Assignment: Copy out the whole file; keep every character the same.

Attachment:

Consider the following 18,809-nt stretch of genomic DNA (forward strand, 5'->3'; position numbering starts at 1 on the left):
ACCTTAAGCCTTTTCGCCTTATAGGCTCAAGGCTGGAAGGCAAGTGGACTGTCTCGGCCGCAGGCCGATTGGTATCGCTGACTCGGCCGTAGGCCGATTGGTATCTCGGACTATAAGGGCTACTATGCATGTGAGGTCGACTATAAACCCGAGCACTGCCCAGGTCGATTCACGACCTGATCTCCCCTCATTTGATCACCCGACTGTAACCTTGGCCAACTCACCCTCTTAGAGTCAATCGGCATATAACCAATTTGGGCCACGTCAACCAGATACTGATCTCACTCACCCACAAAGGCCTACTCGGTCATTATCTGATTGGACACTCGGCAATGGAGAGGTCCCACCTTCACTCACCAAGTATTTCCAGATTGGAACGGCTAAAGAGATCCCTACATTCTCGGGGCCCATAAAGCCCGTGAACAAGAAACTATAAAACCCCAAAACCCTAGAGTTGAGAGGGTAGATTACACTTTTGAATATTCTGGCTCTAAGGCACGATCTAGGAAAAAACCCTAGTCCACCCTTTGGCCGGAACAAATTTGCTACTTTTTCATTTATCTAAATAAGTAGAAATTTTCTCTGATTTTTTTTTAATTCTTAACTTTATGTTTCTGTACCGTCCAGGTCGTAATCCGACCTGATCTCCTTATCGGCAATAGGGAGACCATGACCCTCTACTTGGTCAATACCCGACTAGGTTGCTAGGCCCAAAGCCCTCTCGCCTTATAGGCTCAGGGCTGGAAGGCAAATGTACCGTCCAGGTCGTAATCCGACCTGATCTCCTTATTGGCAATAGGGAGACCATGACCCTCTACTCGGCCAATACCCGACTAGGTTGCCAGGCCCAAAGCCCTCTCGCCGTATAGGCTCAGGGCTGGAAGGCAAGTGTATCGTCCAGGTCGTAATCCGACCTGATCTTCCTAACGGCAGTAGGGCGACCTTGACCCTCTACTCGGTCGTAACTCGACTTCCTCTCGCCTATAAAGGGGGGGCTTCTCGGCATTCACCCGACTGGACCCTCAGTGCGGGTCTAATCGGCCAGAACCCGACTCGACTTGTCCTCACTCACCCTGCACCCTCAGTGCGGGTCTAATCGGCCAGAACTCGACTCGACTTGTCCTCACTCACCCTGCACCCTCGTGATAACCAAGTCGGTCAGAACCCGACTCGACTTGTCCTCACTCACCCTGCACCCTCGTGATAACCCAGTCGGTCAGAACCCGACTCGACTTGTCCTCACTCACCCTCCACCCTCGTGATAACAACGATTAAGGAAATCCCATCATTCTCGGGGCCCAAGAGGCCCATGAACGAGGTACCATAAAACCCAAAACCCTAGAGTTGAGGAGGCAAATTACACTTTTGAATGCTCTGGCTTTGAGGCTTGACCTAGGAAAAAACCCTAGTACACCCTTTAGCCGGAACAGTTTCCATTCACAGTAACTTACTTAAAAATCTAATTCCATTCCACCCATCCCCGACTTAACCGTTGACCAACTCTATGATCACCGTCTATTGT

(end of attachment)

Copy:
Consider the following 18,809-nt stretch of genomic DNA (forward strand, 5'->3'; position numbering starts at 1 on the left):
ACCTTAAGCCTTTTCGCCTTATAGGCTCAAGGCTGGAAGGCAAGTGGACTGTCTCGGCCGCAGGCCGATTGGTATCGCTGACTCGGCCGTAGGCCGATTGGTATCTCGGACTATAAGGGCTACTATGCATGTGAGGTCGACTATAAACCCGAGCACTGCCCAGGTCGATTCACGACCTGATCTCCCCTCATTTGATCACCCGACTGTAACCTTGGCCAACTCACCCTCTTAGAGTCAATCGGCATATAACCAATTTGGGCCACGTCAACCAGATACTGATCTCACTCACCCACAAAGGCCTACTCGGTCATTATCTGATTGGACACTCGGCAATGGAGAGGTCCCACCTTCACTCACCAAGTATTTCCAGATTGGAACGGCTAAAGAGATCCCTACATTCTCGGGGCCCATAAAGCCCGTGAACAAGAAACTATAAAACCCCAAAACCCTAGAGTTGAGAGGGTAGATTACACTTTTGAATATTCTGGCTCTAAGGCACGATCTAGGAAAAAACCCTAGTCCACCCTTTGGCCGGAACAAATTTGCTACTTTTTCATTTATCTAAATAAGTAGAAATTTTCTCTGATTTTTTTTTAATTCTTAACTTTATGTTTCTGTACCGTCCAGGTCGTAATCCGACCTGATCTCCTTATCGGCAATAGGGAGACCATGACCCTCTACTTGGTCAATACCCGACTAGGTTGCTAGGCCCAAAGCCCTCTCGCCTTATAGGCTCAGGGCTGGAAGGCAAATGTACCGTCCAGGTCGTAATCCGACCTGATCTCCTTATTGGCAATAGGGAGACCATGACCCTCTACTCGGCCAATACCCGACTAGGTTGCCAGGCCCAAAGCCCTCTCGCCGTATAGGCTCAGGGCTGGAAGGCAAGTGTATCGTCCAGGTCGTAATCCGACCTGATCTTCCTAACGGCAGTAGGGCGACCTTGACCCTCTACTCGGTCGTAACTCGACTTCCTCTCGCCTATAAAGGGGGGGCTTCTCGGCATTCACCCGACTGGACCCTCAGTGCGGGTCTAATCGGCCAGAACCCGACTCGACTTGTCCTCACTCACCCTGCACCCTCAGTGCGGGTCTAATCGGCCAGAACTCGACTCGACTTGTCCTCACTCACCCTGCACCCTCGTGATAACCAAGTCGGTCAGAACCCGACTCGACTTGTCCTCACTCACCCTGCACCCTCGTGATAACCCAGTCGGTCAGAACCCGACTCGACTTGTCCTCACTCACCCTCCACCCTCGTGATAACAACGATTAAGGAAATCCCATCATTCTCGGGGCCCAAGAGGCCCATGAACGAGGTACCATAAAACCCAAAACCCTAGAGTTGAGGAGGCAAATTACACTTTTGAATGCTCTGGCTTTGAGGCTTGACCTAGGAAAAAACCCTAGTACACCCTTTAGCCGGAACAGTTTCCATTCACAGTAACTTACTTAAAAATCTAATTCCATTCCACCCATCCCCGACTTAACCGTTGACCAACTCTATGATCACCGTCTATTGT